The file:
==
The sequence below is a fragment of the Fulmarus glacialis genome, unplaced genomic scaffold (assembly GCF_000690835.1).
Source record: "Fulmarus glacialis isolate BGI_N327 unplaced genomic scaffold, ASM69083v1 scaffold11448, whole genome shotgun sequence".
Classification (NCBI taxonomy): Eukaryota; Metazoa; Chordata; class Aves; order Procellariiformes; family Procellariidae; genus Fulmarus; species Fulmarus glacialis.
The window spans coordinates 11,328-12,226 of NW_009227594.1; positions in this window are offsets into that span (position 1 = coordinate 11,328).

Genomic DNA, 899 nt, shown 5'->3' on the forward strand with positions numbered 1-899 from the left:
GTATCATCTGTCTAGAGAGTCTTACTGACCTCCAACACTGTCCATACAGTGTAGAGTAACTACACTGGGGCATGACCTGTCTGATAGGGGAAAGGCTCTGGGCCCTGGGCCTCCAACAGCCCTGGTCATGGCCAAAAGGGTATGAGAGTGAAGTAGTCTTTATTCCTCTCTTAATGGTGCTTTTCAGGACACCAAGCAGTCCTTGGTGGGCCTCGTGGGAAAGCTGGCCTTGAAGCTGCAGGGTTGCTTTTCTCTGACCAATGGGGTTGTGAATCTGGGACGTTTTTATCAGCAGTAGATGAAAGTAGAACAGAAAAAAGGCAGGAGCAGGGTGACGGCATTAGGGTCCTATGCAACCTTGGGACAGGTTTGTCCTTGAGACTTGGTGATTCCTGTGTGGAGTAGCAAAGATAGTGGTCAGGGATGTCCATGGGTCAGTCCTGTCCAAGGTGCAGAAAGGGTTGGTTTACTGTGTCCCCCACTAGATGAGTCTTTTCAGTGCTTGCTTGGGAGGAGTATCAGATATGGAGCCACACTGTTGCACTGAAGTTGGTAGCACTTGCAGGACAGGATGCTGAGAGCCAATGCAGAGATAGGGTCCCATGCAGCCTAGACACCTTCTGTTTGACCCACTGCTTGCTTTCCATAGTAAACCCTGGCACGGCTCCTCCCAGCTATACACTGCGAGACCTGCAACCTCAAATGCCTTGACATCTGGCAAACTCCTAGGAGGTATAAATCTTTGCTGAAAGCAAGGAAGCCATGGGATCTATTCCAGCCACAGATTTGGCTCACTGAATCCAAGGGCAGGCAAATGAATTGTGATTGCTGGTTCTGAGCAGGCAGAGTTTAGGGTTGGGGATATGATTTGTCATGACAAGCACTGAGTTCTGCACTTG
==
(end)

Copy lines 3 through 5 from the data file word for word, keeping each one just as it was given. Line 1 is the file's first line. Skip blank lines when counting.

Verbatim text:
Classification (NCBI taxonomy): Eukaryota; Metazoa; Chordata; class Aves; order Procellariiformes; family Procellariidae; genus Fulmarus; species Fulmarus glacialis.
The window spans coordinates 11,328-12,226 of NW_009227594.1; positions in this window are offsets into that span (position 1 = coordinate 11,328).

Genomic DNA, 899 nt, shown 5'->3' on the forward strand with positions numbered 1-899 from the left: